The plant engineer has been hard at work and has determined that, with the addition of a fixture that costs only $5,000, the processing times at each workstation can modify. We will now present the first of four scenarios.

Scenario 1

The company’s plant engineer proposes acquiring the fixture that will reduce the total processing time by three minutes per widget. The new fixture would permit station 101’s time to be reduced by 5 minutes; station 102 would be increased by 2 minutes and stations 103 and 104 would remain the same as depicted in the following table. According to the plant engineer, the total time reduces by 3 minutes per widget (55 minutes – 3 minutes = 52 minutes). We will now look at how the two “Thinking Bridges” analyze this proposal. You will see they are dramatically different in their recommendations.

Work Station

Original Processing Time

Proposed Processing Time

101

15 minutes

10 minutes

102

25 minutes

27 minutes

103

10 minutes

10 minutes

104

5 minutes

5 minutes

Total Time

55 minutes

52 minutes

Least Product Cost Analysis

Intuitively, the plant engineer knows that reducing the amount of time required to produce the widgets would be beneficial to his company. The new cost of the widget, reflecting the 3-minutes processing time reduction, is $189.35 is shown in the following table, for a net savings of $ 6.31:

New Cost Element

Original Cost

Cost

Raw Materials

$ 80.00

$ 80.00

Direct Labor (52 minutes @ $0.3000

$ 16.50

$ 15.60

Overhead (52 minutes @ $1.8029)

$ 99.16

$ 93.75

Standard Unit Cost

$ 195.66

$189.35

Difference in Cost (Original – New)

$ 6.31

The expected annual cost savings resulting from this proposal is $17,085, which includes deducting the cost of the new fixture:

Cost savings per widget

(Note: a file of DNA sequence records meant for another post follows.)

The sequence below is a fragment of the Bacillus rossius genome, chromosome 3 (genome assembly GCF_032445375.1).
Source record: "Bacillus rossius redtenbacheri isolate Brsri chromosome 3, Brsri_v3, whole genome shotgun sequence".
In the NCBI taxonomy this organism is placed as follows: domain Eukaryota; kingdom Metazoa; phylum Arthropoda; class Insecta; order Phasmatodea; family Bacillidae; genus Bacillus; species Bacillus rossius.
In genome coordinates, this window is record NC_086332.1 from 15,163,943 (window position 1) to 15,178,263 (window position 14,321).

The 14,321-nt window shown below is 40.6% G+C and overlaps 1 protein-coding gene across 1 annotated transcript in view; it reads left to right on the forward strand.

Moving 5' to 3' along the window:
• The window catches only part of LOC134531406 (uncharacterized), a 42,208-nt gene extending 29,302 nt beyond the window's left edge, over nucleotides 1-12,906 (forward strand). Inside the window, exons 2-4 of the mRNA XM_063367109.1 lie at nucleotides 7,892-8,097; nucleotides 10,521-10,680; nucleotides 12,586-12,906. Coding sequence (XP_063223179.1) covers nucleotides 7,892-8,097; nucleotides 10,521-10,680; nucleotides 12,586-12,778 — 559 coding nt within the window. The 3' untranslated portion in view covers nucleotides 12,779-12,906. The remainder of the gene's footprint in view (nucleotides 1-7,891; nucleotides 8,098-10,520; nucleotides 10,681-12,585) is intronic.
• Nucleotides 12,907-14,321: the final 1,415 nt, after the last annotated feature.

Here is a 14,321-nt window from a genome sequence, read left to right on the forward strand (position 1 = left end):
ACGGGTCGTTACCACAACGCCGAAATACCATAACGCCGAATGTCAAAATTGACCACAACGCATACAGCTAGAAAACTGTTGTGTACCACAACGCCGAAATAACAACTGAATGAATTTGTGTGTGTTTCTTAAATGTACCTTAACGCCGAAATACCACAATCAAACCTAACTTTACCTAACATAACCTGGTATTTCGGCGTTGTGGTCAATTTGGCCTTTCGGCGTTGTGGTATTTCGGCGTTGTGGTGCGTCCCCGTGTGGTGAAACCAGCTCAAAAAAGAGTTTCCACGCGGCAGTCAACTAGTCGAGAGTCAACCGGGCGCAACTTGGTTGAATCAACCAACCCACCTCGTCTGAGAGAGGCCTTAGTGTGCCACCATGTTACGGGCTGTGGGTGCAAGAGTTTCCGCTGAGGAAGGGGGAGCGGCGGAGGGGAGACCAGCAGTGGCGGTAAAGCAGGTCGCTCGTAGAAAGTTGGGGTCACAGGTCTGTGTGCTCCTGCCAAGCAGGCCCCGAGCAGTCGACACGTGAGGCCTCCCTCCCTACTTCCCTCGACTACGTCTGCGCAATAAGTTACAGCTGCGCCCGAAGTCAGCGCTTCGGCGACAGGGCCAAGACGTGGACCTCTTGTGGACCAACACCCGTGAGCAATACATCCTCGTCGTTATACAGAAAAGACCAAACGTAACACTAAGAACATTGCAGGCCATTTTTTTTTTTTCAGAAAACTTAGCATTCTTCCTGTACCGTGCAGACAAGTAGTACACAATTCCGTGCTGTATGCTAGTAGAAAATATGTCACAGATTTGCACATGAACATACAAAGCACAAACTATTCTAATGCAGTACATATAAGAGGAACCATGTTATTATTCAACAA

$ 6.31

Annual Volume of widgets

x 3,500

Total annual cost savings

$ 22,085

Less: Cost of fixture

$ 5,000

First year cost savings

$ 17,085

The internal rate of return of this proposal is over 400%, calculated as follows:

Cost savings (the presumed net cash inflow resulting from the investment) = $22,085 per year

Initial investment required = $ 5,000

Approximate value of, and upper limit on, the internal rate of return

** (cost savings/investment) (The payback* reciprocal) = 4,417 = 442%

*The payback period of this investment is about 3 months ($5,000/22085 – 0.226 years)

**The reciprocal of the payback period approximates the interest rate of return when both returns are high (greater than 50%) and economic life is long (greater than twice the payback period)

The Casparis ask some very good questions:

  • Since the payback period is less than 3 months, this appears to be an excellent proposal. But what do you think?
  • Is this proposal an improvement?
  • Is the example typical of how decisions are made in your organization?
  • Does your organization pursue production efficiencies with the purpose of increasing the bottom line?

Next Time

In my next post, we will answer the Caspari’s questions and then take a look at how the second “Thinking Bridge” would analyze this proposal. As always, if you have any questions or comments about any of the posts, leave a message and I will respond.

Until next time.

Bob Sproull

References:

[1] Management Dynamics – Merging Constraints Accounting to Drive Improvement, written by John and Pamela Caspari, published by John Wiley & Sons, Inc, 2004

Bob Sproull

About the author

Bob Sproull has helped businesses across the manufacturing spectrum improve their operations for more than 40 years.